Agri Business

Marine exporters pooh-pooh Kuwait’s ban on Indian shrimp

V Sajeev Kumar Kochi | Updated on January 09, 2018

Seafood exporters have downplayed the reported ban imposed by Kuwait on Indian shrimps, saying that “it will not have any significant impact on the country’s seafood basket”.

“It is hardly anything and not even worth talking about,” said a leading seafood exporter when asked on the impact on the ban. Kuwait is not a major market and it imports only a limited quantity from India and even if there is a ban, it will not affect the seafood sector here, he added.

There were reports that Kuwait had imposed a ban on imports of fresh, chilled, frozen and processed shrimps from India and Texas due to some suspected cases of diseases.

However, repeated attempts to contact Marine Products Exports Development Authority (Mpeda) to find out the cause for the ban failed and the officials are reluctant to offer any comment.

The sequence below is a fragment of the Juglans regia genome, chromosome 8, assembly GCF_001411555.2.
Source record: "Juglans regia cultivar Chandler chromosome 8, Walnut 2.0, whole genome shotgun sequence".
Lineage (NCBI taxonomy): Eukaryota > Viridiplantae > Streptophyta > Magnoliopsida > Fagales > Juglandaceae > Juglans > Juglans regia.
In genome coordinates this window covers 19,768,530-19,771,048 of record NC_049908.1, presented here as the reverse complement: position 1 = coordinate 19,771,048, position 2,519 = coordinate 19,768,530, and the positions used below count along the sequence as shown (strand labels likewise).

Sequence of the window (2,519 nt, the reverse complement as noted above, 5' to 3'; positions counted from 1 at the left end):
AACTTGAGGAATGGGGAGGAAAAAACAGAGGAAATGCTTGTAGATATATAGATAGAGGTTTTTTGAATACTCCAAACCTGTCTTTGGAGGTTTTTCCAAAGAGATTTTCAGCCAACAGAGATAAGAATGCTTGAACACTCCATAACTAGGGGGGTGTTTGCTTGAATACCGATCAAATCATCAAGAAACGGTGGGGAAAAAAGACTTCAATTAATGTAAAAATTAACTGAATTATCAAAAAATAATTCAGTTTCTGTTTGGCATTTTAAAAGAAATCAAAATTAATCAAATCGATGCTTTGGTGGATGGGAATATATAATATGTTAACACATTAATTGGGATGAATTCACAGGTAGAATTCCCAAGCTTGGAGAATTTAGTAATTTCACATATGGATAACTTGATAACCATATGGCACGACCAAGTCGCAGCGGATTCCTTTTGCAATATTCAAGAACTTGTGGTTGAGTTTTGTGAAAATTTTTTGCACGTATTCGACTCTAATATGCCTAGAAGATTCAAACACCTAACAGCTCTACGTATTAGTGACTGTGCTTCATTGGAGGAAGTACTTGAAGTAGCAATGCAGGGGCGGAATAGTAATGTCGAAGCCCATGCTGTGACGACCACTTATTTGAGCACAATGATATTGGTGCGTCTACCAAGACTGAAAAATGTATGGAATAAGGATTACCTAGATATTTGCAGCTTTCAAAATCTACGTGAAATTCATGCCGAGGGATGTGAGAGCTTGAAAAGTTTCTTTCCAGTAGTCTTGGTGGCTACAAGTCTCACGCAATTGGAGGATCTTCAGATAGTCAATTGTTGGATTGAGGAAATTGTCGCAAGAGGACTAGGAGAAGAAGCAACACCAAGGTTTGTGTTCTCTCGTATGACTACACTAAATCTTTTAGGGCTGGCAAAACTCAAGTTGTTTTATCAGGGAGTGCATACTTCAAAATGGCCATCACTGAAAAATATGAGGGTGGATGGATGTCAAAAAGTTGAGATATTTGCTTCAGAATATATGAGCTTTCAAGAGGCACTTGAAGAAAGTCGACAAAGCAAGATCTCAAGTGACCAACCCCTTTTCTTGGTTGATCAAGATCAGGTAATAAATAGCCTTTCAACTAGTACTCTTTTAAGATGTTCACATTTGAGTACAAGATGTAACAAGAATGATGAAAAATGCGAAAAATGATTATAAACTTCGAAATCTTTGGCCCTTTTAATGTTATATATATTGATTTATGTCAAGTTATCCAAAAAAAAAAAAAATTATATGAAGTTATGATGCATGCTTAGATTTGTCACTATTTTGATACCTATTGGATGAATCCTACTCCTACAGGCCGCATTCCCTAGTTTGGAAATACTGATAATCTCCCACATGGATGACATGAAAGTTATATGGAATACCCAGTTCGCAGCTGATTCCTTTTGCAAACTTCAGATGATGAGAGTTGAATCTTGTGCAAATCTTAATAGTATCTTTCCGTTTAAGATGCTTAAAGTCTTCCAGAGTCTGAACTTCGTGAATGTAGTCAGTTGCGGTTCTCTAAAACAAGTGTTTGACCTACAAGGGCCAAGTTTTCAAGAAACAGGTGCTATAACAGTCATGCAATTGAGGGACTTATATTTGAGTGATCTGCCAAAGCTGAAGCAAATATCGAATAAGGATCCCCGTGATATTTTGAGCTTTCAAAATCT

On the contrary, the seafood export fraternity is hoping that the 10-15 per cent growth this season will help India cross the $6-billion mark this fiscal.

They attribute the better performance to good Vannamei crop and to the robust demand. Already up to September, trade has registered 16 per cent and there has been a revival in demand from major importers, especially from the US and South-East Asia. The Christmas season also bodes well.

It may be recalled that the robust demand for frozen shrimp had enabled seafood exports to touch 11.34 lakh tonnes worth $5.70 billion in FY17; 65-70 per cent of the export basket comprised Vannamei shrimps.

However, Alex K Babu, an exporter and owner of online seafood store Daily Fish, warned that depending on a single product (70 per cent of India’s seafood export demand was met from a single product) poses a risk in the wake of any possible crop loss. Therefore, there is need for de-risking the portfolio.

Kamlesh Gupta, Founder Chairman, WestCoast Group, a fully integrated seafood exporter, pointed out that the US continues to be one of the largest markets for India and the trend will continue. Due to the EU’s issues with the quality of shrimps from India, the country will see a decline in exports to the Continent, he said. Thanks to India’s processing facilities and quality production, Japan is once again looking to India for quality shrimps. “We see Japan as a market opening up for India in a big way in the near future,” Gupta added.

Published on November 29, 2017

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